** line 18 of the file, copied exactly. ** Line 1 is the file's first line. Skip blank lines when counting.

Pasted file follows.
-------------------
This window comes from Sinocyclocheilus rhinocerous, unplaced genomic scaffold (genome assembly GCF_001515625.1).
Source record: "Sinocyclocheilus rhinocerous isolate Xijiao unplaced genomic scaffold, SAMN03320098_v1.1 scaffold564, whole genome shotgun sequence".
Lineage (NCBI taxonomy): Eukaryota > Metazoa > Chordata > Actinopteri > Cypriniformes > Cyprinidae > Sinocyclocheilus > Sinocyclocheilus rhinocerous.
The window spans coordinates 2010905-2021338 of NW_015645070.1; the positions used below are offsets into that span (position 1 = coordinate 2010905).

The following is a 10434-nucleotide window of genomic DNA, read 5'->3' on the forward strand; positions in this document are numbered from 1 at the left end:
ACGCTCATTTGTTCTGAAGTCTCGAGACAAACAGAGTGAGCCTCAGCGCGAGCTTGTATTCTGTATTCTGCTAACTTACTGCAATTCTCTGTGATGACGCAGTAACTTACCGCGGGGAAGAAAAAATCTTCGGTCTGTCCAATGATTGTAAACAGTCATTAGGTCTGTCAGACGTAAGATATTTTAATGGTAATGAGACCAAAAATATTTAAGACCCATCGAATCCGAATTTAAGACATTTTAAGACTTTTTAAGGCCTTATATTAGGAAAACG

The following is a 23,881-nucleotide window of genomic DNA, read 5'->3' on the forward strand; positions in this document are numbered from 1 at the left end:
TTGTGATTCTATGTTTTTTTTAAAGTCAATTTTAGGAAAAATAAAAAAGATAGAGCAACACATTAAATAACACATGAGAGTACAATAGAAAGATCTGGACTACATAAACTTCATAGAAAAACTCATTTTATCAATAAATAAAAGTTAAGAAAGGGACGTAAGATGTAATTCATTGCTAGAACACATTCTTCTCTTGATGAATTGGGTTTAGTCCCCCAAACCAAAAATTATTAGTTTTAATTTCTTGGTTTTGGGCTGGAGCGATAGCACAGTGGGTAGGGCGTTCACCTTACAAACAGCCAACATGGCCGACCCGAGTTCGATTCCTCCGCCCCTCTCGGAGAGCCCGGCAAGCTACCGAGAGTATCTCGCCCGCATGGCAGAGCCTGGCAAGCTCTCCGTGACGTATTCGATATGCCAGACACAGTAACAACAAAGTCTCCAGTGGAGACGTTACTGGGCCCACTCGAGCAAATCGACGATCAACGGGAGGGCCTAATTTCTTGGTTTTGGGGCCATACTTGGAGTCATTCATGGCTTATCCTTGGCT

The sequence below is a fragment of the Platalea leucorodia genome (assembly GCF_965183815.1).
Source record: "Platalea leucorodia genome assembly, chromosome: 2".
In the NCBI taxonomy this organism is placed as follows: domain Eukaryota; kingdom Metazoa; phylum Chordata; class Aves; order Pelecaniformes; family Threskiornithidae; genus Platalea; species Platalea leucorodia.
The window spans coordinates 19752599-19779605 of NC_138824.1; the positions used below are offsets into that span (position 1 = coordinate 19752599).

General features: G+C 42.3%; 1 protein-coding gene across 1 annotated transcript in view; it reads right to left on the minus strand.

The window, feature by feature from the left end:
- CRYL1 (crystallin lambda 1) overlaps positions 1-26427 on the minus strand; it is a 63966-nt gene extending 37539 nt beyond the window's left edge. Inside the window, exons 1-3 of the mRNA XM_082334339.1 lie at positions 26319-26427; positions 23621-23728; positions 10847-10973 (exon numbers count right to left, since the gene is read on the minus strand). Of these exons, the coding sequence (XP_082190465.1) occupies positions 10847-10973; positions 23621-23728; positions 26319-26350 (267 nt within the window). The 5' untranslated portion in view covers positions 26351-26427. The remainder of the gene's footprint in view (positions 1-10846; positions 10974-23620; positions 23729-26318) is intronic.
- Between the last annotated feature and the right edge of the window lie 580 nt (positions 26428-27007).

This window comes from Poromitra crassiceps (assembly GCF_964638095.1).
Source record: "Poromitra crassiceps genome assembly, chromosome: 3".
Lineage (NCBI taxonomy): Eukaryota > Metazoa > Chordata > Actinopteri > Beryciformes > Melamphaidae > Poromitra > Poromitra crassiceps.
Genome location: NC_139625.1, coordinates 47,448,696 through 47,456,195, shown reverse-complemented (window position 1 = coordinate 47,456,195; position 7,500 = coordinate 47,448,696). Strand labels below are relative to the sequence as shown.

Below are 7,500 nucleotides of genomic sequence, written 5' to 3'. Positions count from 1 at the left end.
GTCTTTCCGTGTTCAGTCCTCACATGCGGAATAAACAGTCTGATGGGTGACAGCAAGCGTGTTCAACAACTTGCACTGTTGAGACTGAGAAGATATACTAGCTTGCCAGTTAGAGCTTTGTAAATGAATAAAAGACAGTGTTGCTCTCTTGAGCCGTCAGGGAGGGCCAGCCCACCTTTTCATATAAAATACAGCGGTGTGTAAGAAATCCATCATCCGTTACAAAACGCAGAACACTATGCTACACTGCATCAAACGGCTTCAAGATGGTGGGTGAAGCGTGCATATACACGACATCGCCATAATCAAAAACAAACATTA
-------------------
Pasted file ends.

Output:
Source record: "Poromitra crassiceps genome assembly, chromosome: 3".